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woman says, that her husband frequently read to

her out of a volume that contained,

Valerius whole; and of Saint Jerome part;
Chrysippus, and Tertullian, Ovid's Art,

Solomon's Proverbs, Eloisa's Loves;

With many more than sure the church approves.*

POPE has omitted a stroke of humour; for in the original, she naturally mistakes the rank and age of St. Jerome: the lines must be transcribed:

Yclepid Valerie and Theophrast,

At which boke he lough alwey full fast;
And eke there was a clerk sometime in Rome,
A cardinal, that hightin St. Jerome,
That made a boke agenst Jovinian,
In which boke there was eke Tertullian,
Chrysippus, Trotula, and Helowis,
That was an Abbess not ferr fro Paris;
And eke the Parables of Solomon,

Ovid' is art, and bokis many a one.†

In the library which Charles V. founded in France about the year thirteen hundred and seventy-six, among many books of devotion, astrology, chemistry, and romance, there was not


* Ver. 359.

† Ver. 671.

one copy of Tully to be found; and no Latin poet, but Ovid, Lucan, and Boethius; some French translations of Livy, Valerius Maximus, and St. Austin's City of God. He placed these in one of the towers of the old Louvre, which was called the Tower of the Library. This was the foundation of the present magnificent Royal Library at Paris.

The tale to which this is the Prologue, has been versified by Dryden; and is supposed to have been of Chaucer's own contrivance as is also the elegant VISION of the Flower and the Leaf, which has received new graces from the spirited and harmonious Dryden. It is to his Fables, though wrote in his old age,* that Dryden will owe his immortality; and among them, particularly, to Palamon and Arcite, Sigismunda and Guiscardo, Theodore and Honoria; and,


*The falling off of his hair, said a man of wit, had no other consequence, than to make his laurels to be seen the more. A person who translated some pieces after Dryden, used to say,

Experto credite, quantus

In clypeum assurgat, quo turbine torqueat hastam.

Crebillon was ninety when he brought his Catiline on the stage.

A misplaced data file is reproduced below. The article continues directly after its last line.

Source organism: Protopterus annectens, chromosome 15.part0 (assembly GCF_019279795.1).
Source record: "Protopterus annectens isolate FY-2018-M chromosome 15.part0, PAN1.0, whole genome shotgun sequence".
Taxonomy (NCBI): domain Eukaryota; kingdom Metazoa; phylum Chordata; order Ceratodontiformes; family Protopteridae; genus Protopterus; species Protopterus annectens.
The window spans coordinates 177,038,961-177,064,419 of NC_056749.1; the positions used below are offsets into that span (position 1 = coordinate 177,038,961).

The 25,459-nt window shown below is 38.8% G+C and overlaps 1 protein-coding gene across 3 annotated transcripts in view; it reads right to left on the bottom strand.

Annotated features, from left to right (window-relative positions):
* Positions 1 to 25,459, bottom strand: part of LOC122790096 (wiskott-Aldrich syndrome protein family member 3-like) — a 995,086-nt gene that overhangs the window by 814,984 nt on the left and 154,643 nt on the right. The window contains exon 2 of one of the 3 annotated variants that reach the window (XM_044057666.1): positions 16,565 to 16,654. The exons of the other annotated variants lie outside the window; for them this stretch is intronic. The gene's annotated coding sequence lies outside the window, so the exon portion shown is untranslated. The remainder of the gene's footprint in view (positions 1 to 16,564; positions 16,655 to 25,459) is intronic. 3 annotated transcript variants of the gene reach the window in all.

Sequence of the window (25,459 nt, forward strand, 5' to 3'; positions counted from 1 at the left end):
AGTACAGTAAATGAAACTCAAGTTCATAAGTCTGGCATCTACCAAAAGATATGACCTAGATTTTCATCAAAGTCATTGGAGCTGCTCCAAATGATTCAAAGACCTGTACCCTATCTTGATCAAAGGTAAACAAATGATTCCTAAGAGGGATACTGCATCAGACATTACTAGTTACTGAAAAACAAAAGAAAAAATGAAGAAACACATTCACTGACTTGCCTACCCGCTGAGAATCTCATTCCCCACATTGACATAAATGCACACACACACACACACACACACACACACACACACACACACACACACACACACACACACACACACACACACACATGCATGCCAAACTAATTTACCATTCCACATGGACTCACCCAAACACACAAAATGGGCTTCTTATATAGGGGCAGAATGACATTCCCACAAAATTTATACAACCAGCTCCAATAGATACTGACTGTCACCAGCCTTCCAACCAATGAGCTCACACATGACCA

above all, to his exquisite music ode. The warmth and melody of these pieces has never been excelled in our language; I mean in rhyme. As general and unexemplified criticism is always useless and absurd, I must beg leave to select a few passages from these three poems; and the reader must not think any observations on the character of Dryden, the constant pattern of POPE, unconnected with the main subject of this work. The picture of Arcite, in the absence of Emilia, is highly expressive of the deepest distress, and a complete image of anguish :

He rav'd with all the madness of despair;
He roar'd, he beat his breast, he tore his hair.
Dry sorrow in his stupid eyes appears;
For wanting nourishment, he wanted tears:
His eye-balls in their hollow sockets sink;
Bereft of sleep, he loaths his meat and drink;
He withers at his heart, and looks as wan
As the pale spectre of a murder'd man.*

The image of the Suicide is equally picturesque and pathetic.

Palamon and Arcite, Book I.


The slayer of himself yet saw I there,

The gore congeal'd was clotted in his hair:
With eyes half-clos'd and gaping mouth he lay,
And grim as when he breath'd his sullen soul away.


This reminds me of that forcible description in a writer whose fancy was eminently strong, lina vero, longe a suis, inter hostium cadavera repertus est, paululum etiam spirans ; ferociamque animi, quam habuerat vivus, in vultu retinens." Nor must I omit that affecting image in Spenser, who ever excels in the pathetic:

And him besides there lay upon the grass
A dreary corse, whose life away did pass,
All wallow'd in his own, yet lukewarm, blood,
That from his wound yet welled fresh, alas!

In which a rusty knife fast fixed stood,

And made an open passage for the gushing flood.*

When Palamon perceived his rival had escaped,

He stares, he stamps the ground;

The hollow tow'r with clamour rings around:
With briny tears he bath'd his fetter'd feet,
And dropp'd all o'er with agony of sweat.

Fairy Queen, Book I. Canto 9. Stanza 36.


Nor are the feelings of Palamon less strongly impressed on the reader, where he says,

The rage of Jealousy then fir'd his soul,
And his face kindled like a burning coal:
Now cold despair succeeding in her stead,
To livid paleness turn'd the glowing red.*

If we pass on from descriptions of persons to those of things, we shall find this poem equally excellent. The temple of Mars is situated with propriety in a country desolate and joyless; all around it,

The landscape was a forest wide and bare,
Where neither beast nor human-kind repair;
The fowl, that scent afar, the borders fly,

And shun the bitter blast, and wheel about the sky.
A cake of scurf lies baking on the ground,

And prickly stubs instead of trees are found.


* These passages are chiefly of the pathetic sort; for which Dryden in his tragedies is far from being remarkable. But it is not unusual for the same person to succeed in describing externally a distressful character, who may miserably fail in putting proper words in the mouth of such a character. In a word, so much more difficult is DRAMATIC than DESCRIPTIVE poetry!

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